Wayne State Police to Test First Fuel Cell-Powered Police Car
AUBURN HILLS, Mich. – DaimlerChrysler has introduced the world’s first fuel cell-powered police vehicle, and the Wayne State University (WSU) Police Department in Detroit will operate the Mercedes F-Cell as a supervisor’s vehicle on and in the immediate vicinity of the campus, located in Detroit’s Cultural Center.
Outfitted with a third-generation police radio, decals, lights and sirens, the WSU Police Department F-Cell is a look into the future use of fuel cell vehicles. The demanding operation of a police car will produce valuable data to help develop fuel cell technology.
The vehicle will be refueled at NextEnergy’s new hydrogen fueling station. The car will serve as a learning laboratory for students in WSU College of Engineering Alternative Energy Technology, the nation’s first master’s-degree program in alternative energy.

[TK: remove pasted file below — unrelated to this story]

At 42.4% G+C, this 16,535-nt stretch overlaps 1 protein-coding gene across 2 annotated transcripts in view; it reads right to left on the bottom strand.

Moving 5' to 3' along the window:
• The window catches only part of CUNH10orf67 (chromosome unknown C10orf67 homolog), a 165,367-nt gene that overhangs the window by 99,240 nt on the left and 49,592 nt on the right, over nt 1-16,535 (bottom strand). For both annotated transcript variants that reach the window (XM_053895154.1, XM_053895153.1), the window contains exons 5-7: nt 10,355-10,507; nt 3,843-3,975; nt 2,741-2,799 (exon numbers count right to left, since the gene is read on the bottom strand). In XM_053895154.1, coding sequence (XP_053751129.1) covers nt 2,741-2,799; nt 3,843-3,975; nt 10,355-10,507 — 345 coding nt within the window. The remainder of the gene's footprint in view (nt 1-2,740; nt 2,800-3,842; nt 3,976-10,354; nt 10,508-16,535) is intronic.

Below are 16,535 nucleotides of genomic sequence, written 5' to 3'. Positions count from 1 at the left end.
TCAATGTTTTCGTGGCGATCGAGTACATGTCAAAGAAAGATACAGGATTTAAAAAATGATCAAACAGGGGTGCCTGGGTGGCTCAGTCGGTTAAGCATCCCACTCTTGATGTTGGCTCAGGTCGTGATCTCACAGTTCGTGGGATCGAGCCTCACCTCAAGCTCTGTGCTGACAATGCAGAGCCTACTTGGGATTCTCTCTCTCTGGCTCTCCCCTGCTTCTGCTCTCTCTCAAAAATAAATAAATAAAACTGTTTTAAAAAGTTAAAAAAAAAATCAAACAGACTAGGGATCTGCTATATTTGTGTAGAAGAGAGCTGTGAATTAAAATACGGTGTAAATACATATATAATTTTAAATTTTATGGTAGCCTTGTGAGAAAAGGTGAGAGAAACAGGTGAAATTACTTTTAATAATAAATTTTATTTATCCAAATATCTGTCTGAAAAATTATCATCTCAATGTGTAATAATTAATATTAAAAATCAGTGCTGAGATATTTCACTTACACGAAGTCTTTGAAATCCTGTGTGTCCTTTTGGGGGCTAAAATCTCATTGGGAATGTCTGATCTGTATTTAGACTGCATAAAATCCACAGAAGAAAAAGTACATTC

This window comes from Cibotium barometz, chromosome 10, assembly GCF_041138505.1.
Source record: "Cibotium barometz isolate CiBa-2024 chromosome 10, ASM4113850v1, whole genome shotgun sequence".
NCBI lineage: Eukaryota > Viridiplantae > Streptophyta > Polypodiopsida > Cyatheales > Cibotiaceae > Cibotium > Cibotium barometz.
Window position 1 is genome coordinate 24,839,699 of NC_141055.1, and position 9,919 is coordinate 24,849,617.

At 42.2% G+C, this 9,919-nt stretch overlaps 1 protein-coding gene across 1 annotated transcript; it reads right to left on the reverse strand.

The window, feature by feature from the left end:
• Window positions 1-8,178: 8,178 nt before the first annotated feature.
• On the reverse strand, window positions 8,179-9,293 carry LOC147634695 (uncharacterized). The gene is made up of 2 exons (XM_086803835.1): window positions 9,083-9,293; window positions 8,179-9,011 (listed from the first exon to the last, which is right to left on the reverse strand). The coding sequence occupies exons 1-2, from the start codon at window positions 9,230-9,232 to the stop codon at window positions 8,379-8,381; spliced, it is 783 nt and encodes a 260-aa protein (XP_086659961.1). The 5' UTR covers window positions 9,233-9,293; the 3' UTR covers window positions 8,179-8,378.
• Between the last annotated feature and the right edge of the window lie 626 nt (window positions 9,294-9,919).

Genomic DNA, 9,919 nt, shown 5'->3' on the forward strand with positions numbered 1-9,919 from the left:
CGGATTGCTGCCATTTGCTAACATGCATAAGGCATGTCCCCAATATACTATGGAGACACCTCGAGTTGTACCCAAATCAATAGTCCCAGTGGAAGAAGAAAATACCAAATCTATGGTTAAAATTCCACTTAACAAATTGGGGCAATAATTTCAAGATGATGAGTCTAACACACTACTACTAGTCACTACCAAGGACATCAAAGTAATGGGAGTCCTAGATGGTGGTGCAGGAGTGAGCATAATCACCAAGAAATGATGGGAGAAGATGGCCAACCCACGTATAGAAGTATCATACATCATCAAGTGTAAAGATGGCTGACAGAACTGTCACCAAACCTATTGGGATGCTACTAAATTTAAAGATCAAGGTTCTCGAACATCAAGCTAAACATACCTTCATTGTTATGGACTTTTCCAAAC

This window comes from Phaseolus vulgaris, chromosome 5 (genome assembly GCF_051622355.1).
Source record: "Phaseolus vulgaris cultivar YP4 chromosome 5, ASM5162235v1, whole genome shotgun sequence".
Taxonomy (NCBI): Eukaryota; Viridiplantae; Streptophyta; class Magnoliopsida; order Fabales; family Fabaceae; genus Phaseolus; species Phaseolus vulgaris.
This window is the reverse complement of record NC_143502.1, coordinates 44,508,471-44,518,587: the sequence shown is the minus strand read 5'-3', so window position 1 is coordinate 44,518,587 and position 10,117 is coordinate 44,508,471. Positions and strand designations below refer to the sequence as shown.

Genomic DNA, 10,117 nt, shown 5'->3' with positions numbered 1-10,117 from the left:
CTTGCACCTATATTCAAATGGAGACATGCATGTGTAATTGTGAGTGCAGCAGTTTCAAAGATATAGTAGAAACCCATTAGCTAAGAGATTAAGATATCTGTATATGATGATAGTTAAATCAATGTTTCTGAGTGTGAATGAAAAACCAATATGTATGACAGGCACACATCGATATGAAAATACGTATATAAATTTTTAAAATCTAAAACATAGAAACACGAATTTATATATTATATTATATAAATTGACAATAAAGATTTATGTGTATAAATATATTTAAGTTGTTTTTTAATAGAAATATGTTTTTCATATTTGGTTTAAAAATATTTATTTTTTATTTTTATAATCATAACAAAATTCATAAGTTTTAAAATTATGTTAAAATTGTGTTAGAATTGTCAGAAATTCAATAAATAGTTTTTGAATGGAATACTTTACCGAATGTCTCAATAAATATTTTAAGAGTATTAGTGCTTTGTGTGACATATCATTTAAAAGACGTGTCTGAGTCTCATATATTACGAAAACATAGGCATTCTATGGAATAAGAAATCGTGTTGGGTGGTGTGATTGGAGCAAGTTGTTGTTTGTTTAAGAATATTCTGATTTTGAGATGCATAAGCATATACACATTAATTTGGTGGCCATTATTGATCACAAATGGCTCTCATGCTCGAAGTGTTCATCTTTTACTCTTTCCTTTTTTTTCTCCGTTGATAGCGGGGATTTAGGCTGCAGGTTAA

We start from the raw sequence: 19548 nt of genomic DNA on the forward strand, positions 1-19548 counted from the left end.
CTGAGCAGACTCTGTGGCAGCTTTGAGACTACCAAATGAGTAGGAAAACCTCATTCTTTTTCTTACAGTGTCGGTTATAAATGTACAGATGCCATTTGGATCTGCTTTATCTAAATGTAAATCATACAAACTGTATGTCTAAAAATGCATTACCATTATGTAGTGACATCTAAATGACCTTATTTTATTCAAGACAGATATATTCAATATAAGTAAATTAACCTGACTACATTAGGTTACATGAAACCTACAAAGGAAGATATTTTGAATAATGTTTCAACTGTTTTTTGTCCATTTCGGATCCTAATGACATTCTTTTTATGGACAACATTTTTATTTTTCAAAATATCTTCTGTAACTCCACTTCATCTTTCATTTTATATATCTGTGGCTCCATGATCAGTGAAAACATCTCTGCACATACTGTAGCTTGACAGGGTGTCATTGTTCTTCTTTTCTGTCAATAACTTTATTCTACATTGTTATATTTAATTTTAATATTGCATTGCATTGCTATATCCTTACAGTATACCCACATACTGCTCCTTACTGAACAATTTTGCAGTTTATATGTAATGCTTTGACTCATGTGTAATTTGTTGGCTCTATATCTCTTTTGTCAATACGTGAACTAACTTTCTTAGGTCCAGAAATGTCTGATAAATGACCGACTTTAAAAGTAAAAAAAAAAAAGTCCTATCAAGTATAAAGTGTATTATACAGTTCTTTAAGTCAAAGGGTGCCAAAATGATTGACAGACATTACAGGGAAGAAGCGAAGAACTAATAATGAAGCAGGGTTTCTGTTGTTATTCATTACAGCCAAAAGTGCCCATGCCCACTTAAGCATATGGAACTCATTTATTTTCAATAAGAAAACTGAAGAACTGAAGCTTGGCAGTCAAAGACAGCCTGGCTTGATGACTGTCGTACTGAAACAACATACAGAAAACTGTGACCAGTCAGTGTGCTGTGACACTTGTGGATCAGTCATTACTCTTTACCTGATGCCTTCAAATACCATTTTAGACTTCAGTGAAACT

DaimlerChrysler has spent more than $1 billion in fuel cell vehicle research and development.
The DaimlerChrysler fuel cell vehicle fleet is diverse: In addition to several research vehicles, it also includes medium-duty fuel cell Dodge Sprinter vans and more than 35 Mercedes-Benz Citaro fuel cell buses, which operate in Europe, the United States, Japan, Australia and Singapore. As part of the world’s largest fleet of fuel cell vehicles, DaimlerChrysler has more than 25 fuel cell vehicles in customer hands in California and more than 100 around the world.
The Mercedes F-Cell’s fuel cell system is housed in the floor of the vehicle, leaving full use of the passenger and cargo spaces. It has a range of approximately 100 miles and a top speed of 85 mph. The electric motor develops 88 hp (65 kW), enabling acceleration from 0 to 60 mph in 16 seconds. The stack has been developed by the DaimlerChrysler cooperation partner, Ballard Power Systems.
Read More Articles Like This… With A FREE Subscription
Campus Safety magazine is another great resource for public safety, security and emergency management professionals. It covers all aspects of campus safety, including access control, video surveillance, mass notification and security staff practices. Whether you work in K-12, higher ed, a hospital or corporation, Campus Safety magazine is here to help you do your job better!